The photonic crystal inhibits light propagation for certain colours of light, which leads to strong reflection of those colours, as observed when such materials 'catch the light'. By leaving out one hole, a very small cavity can be defined where the surrounding crystal acts as a mirror for the light, making it possible to strongly confine it within a so-called 'crystal defect cavity'.
The scientists based their research methods on a technique used in geology, called cathodoluminescence, whereby a beam of electrons is generated by an electron gun and impacted on a luminescent material, causing the material to emit visible light. Professor Albert Polman and his group in AMOLF modified this technique to access nanophotonics materials. He said: 'In the past few years we have worked hard with several technicians and researchers to develop and refine this new instrument.'
Dr Sapienza said: 'Each time a single electron from the electron gun reaches the sample surface it generates a burst of light as if we had placed a fluorescent molecule at the impact location. Scanning the electron beam we can visualise the optical response of the nanostructure revealing features 10 times smaller than ever done before.'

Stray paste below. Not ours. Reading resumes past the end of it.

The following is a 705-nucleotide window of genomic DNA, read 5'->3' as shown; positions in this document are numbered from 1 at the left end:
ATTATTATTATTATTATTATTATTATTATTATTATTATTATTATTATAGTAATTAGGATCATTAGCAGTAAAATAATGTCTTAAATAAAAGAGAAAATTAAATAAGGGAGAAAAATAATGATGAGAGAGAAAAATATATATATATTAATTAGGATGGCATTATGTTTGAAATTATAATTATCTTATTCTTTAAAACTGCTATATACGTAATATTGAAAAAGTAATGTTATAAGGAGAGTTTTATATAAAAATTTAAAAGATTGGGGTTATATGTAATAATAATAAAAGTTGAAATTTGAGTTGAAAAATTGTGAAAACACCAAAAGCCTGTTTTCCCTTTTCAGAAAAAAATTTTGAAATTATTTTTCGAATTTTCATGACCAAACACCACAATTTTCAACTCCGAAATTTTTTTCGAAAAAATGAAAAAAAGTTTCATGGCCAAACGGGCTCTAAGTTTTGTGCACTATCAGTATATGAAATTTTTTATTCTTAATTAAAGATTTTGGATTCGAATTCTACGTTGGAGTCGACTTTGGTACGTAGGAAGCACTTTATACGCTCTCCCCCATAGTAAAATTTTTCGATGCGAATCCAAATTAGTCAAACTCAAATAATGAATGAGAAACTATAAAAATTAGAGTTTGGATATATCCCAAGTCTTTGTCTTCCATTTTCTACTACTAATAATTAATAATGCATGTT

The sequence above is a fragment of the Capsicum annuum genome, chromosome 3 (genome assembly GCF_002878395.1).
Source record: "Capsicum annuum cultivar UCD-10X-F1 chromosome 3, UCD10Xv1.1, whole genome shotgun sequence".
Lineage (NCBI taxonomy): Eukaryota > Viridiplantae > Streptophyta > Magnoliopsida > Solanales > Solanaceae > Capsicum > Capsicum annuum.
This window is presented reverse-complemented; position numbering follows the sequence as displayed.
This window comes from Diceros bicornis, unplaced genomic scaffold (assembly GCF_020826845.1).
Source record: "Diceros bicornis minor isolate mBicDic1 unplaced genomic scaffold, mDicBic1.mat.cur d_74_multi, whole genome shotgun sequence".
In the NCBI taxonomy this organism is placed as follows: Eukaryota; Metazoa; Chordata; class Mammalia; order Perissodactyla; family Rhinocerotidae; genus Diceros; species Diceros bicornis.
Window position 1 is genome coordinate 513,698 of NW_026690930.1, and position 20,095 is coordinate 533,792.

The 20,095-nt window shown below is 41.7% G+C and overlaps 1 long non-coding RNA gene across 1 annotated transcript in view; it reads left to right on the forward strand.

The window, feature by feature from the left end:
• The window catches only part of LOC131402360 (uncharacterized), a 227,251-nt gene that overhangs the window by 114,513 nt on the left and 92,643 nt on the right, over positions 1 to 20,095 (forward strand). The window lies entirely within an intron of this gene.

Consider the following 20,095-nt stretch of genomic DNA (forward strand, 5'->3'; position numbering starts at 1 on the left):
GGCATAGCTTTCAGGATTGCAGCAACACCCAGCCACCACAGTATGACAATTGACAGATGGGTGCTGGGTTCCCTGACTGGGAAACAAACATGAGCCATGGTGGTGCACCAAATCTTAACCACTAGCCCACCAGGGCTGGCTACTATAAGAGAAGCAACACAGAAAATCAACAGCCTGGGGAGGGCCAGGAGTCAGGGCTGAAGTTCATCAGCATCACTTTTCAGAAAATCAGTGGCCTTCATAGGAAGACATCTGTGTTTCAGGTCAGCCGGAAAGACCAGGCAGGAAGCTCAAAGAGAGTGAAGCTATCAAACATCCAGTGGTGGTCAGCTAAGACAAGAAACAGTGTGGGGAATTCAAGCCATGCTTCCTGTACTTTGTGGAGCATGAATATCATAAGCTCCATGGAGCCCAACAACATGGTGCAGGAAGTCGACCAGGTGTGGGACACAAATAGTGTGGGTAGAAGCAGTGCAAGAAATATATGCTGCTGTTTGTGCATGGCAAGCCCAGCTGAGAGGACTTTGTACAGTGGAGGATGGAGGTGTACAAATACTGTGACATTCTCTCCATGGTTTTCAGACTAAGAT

Professor Niek van Hulst, ICFO, said: 'It is fascinating to finally have an immediate view of the light in all its colours inside a photonic crystal. For years we have been struggling with scanning near-field probes and positioning of nano-light-sources. Now the scanning e-beam provides a local broad-band dipolar light source that readily maps all localised fields inside a photonic crystal cavity.'
With major advances in nanofabrication techniques it has become possible to construct artificial photonic crystals with optical properties that can be accu
|Contact: Katherine Barnes|
King's College London